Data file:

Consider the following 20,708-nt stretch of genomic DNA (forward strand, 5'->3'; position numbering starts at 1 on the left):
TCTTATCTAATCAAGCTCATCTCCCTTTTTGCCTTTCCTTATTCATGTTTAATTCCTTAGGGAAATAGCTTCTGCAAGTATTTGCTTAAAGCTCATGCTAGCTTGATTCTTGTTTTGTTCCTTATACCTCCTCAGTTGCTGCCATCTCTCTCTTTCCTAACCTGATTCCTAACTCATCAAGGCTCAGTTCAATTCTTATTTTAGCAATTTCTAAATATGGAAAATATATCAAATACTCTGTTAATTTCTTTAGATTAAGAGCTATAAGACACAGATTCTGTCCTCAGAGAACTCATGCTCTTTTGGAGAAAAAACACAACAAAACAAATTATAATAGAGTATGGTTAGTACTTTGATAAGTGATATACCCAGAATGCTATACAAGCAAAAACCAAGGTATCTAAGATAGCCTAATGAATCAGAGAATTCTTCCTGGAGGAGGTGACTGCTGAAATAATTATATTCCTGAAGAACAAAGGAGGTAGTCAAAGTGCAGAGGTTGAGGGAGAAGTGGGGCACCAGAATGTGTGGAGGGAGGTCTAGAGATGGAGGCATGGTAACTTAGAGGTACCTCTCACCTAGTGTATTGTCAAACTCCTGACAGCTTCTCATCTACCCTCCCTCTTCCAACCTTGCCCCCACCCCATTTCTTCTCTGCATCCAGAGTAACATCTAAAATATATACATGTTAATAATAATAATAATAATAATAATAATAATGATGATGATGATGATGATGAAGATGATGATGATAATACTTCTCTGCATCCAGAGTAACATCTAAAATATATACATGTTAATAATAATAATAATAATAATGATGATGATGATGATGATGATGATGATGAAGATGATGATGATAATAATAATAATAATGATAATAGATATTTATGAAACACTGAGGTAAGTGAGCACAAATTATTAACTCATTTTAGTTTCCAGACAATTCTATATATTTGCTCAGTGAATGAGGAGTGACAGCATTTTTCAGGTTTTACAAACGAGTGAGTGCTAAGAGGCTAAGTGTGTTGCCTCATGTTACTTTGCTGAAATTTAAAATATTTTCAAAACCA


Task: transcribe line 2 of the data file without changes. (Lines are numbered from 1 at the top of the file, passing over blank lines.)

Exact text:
TCTTATCTAATCAAGCTCATCTCCCTTTTTGCCTTTCCTTATTCATGTTTAATTCCTTAGGGAAATAGCTTCTGCAAGTATTTGCTTAAAGCTCATGCTAGCTTGATTCTTGTTTTGTTCCTTATACCTCCTCAGTTGCTGCCATCTCTCTCTTTCCTAACCTGATTCCTAACTCATCAAGGCTCAGTTCAATTCTTATTTTAGCAATTTCTAAATATGGAAAATATATCAAATACTCTGTTAATTTCTTTAGATTAAGAGCTATAAGACACAGATTCTGTCCTCAGAGAACTCATGCTCTTTTGGAGAAAAAACACAACAAAACAAATTATAATAGAGTATGGTTAGTACTTTGATAAGTGATATACCCAGAATGCTATACAAGCAAAAACCAAGGTATCTAAGATAGCCTAATGAATCAGAGAATTCTTCCTGGAGGAGGTGACTGCTGAAATAATTATATTCCTGAAGAACAAAGGAGGTAGTCAAAGTGCAGAGGTTGAGGGAGAAGTGGGGCACCAGAATGTGTGGAGGGAGGTCTAGAGATGGAGGCATGGTAACTTAGAGGTACCTCTCACCTAGTGTATTGTCAAACTCCTGACAGCTTCTCATCTACCCTCCCTCTTCCAACCTTGCCCCCACCCCATTTCTTCTCTGCATCCAGAGTAACATCTAAAATATATACATGTTAATAATAATAATAATAATAATAATAATAATGATGATGATGATGATGATGAAGATGATGATGATAATACTTCTCTGCATCCAGAGTAACATCTAAAATATATACATGTTAATAATAATAATAATAATAATGATGATGATGATGATGATGATGATGATGAAGATGATGATGATAATAATAATAATAATGATAATAGATATTTATGAAACACTGAGGTAAGTGAGCACAAATTATTAACTCATTTTAGTTTCCAGACAATTCTATATATTTGCTCAGTGAATGAGGAGTGACAGCATTTTTCAGGTTTTACAAACGAGTGAGTGCTAAGAGGCTAAGTGTGTTGCCTCATGTTACTTTGCTGAAATTTAAAATATTTTCAAAACCA